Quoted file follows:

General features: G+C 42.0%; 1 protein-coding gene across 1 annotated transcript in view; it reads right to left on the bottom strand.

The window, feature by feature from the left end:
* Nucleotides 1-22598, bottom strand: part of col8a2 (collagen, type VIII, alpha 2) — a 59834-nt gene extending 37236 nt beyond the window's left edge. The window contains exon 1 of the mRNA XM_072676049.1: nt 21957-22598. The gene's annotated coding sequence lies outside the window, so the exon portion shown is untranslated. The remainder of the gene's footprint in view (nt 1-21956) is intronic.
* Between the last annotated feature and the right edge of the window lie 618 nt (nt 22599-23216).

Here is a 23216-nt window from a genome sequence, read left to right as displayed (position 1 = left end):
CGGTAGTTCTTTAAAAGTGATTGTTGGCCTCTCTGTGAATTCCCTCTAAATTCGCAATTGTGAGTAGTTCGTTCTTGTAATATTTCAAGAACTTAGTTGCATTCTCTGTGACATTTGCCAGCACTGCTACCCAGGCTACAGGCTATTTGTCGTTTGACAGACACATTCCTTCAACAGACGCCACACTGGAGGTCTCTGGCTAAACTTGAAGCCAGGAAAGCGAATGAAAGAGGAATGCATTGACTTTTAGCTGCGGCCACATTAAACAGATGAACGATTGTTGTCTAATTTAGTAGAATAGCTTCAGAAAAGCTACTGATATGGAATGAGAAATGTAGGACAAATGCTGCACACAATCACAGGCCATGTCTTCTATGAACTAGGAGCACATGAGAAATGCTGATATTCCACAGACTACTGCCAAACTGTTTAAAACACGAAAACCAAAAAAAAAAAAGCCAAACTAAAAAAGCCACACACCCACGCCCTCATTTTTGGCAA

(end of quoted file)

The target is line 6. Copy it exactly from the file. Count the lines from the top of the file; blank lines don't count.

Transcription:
CGGTAGTTCTTTAAAAGTGATTGTTGGCCTCTCTGTGAATTCCCTCTAAATTCGCAATTGTGAGTAGTTCGTTCTTGTAATATTTCAAGAACTTAGTTGCATTCTCTGTGACATTTGCCAGCACTGCTACCCAGGCTACAGGCTATTTGTCGTTTGACAGACACATTCCTTCAACAGACGCCACACTGGAGGTCTCTGGCTAAACTTGAAGCCAGGAAAGCGAATGAAAGAGGAATGCATTGACTTTTAGCTGCGGCCACATTAAACAGATGAACGATTGTTGTCTAATTTAGTAGAATAGCTTCAGAAAAGCTACTGATATGGAATGAGAAATGTAGGACAAATGCTGCACACAATCACAGGCCATGTCTTCTATGAACTAGGAGCACATGAGAAATGCTGATATTCCACAGACTACTGCCAAACTGTTTAAAACACGAAAACCAAAAAAAAAAAAGCCAAACTAAAAAAGCCACACACCCACGCCCTCATTTTTGGCAA